The latest release of the National Federation of Independent Business Small Business Survey was a bit of dichotomy of interpretation. Is the inventory increase really a sign of optimism or is it an unwanted buildup as sales have slowed as shown by the latest wholsesale inventory report? Are capital outlays really a sign of optimism or is it simply just required maintenance and upkeep? The interpretation of the data is key to understanding the direction of the overall economy. Economic confidence still remains at levels lower than in 2011 or in 2008 during the depths of the financial crisis. Concerns for businesses remain weighted toward the consumer and the government. Weak sales, government regulations and taxes are the top 3 biggest headwinds curtailing small business currently. With the upcoming debates over the debt ceiling and the budget it is unlikely that these concerns are going to improve much anytime soon.
This objective report concisely summarizes important macro events over the past week. It is not geared to push an agenda. Impartiality is necessary to avoid costly psychological traps, which all investors are prone to, such as confirmation, conservatism, and endowment biases.
As we said a week ago in "Scapegoating Nemo", it was only a matter of time before Wall Street's heroic band of permabullish lemmings used a snow storm in the middle of, gasp, winter, as a "valid" excuse to justify why an economy priced to central planning-perfection may deviate slightly from a path that has missed every major upside inflection point in the past four years (but... but, there is always a reason... if only for the Fed to print). And appropriately enough, the first such excuse comes from none other than Groundhog Phil's nemesis Joe LaVorgna who just cut his Non-farm payroll forecast to 125K due to "inclement winter weather." Truly odd how there is never an exogenous reason for "better than expected" data. Ever. Next, and as always, rain in the spring will be blamed for a Durable Goods plunge in April, sun and balmy warm weather in the summer will be the cause of a collapse in retail spending in July, and finally, a gust of wind in the fall will lead to a double dip depression.
It’s getting worse
The quest for cheap energy and cheap labor is a conquering human urge, one that has played out with notable ferocity starting with the Industrial Revolution. The introduction of coal into British manufacturing, and the more recent outsourcing of Western manufacturing to Asia, have marked key thresholds in this ongoing progression. But despite the harvesting of additional productivity gains from the more recent revolution in information technology, the suite of macro data suggests that the rate of advancement in physical production has slowed, notably, in the past thirty years. Seen in this light, the greatest gains to global industrial production were probably enjoyed from the late 18th century (when coal extraction and use began in earnest) into the mid-20th century (when oil reached broad distribution). In contrast, computers, the Internet, and the leveraging of developing world labor might eventually be seen as the finishing touches on this great industrial wave.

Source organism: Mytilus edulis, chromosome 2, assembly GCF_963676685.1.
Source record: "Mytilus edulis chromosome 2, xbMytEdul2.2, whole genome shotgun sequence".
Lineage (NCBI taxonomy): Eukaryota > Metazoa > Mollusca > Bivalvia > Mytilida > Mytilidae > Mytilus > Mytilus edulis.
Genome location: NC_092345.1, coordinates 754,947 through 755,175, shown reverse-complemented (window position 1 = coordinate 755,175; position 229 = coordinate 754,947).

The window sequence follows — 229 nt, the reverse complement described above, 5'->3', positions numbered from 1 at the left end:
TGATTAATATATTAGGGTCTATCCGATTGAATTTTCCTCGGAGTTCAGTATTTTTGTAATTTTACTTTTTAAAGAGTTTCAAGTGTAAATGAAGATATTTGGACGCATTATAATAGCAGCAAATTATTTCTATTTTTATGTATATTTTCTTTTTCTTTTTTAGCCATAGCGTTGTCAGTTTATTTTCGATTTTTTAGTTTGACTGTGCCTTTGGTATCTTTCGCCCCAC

The purpose of asset purchases by the Fed might no longer be improvements in the real economy, but rather a more subtle financing of U.S. government deficits. However, in the long run, expanding the money supply inevitably leads to inflationary pressures. Luckily for the Fed and the U.S. government, there is so much slack in the labour market that inflation might be years away. And, if we are right about the long run unemployment rate being structurally higher, then the Fed has all the room it needs to continue Quantitative Easing (QE) to infinity. This might allow them to continue to hide the true financial position of the government for many years to come. Nonetheless, the rising GAAP deficit and the sheer size of the U.S. Federal Government’s liabilities to its citizens makes it clear that one day or another, services (health care, social security) will have to be cut. Financial alchemy can hide reality, but it does not provide any tangible services. Europe’s (unresolved) experience with its debt crisis provides an insightful window into the future. Austerity measures in Ireland, Portugal, Spain and Greece have caused tremendous pain to their citizens (25% unemployment rates) and wreaked havoc in their economies (double digit retail sales declines). Are we going to ignore the obvious?
The reliable data which policymakers and the public need if effective solutions are to be found is not available. As Tullett Prebon's Tim Morgan notes, economic data has been subjected to incremental distortion; Data distortion can be divided into two categories. Economic data has been undermined by decades of methodological change which have distorted the statistics to the point where no really accurate data is available for the critical metrics of inflation, growth, output, unemployment or debt. Fiscal data, meanwhile, obscures the true scale of government obligations. While he does not believe that the debauching of US official data is the result of any grand conspiracy to mislead the American people; he does see it as an incremental process which has taken place over more than four decades. From 'owner equivalent rent" to 'hedonics', few series have been distorted more than published numbers for inflation, and few if any economic measures are of comparable importance; and the ramifications of understated inflation are huge.